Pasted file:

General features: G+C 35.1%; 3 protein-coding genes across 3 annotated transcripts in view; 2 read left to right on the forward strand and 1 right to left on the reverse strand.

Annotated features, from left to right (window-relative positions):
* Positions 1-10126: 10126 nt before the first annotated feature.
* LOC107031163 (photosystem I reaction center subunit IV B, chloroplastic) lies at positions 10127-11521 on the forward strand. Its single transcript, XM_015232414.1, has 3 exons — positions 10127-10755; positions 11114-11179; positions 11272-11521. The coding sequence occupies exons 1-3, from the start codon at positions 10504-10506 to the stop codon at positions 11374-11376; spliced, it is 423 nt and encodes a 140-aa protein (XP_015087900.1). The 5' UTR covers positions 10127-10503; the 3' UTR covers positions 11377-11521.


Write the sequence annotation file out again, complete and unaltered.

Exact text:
General features: G+C 35.1%; 3 protein-coding genes across 3 annotated transcripts in view; 2 read left to right on the forward strand and 1 right to left on the reverse strand.

Annotated features, from left to right (window-relative positions):
* Positions 1-10126: 10126 nt before the first annotated feature.
* LOC107031163 (photosystem I reaction center subunit IV B, chloroplastic) lies at positions 10127-11521 on the forward strand. Its single transcript, XM_015232414.1, has 3 exons — positions 10127-10755; positions 11114-11179; positions 11272-11521. The coding sequence occupies exons 1-3, from the start codon at positions 10504-10506 to the stop codon at positions 11374-11376; spliced, it is 423 nt and encodes a 140-aa protein (XP_015087900.1). The 5' UTR covers positions 10127-10503; the 3' UTR covers positions 11377-11521.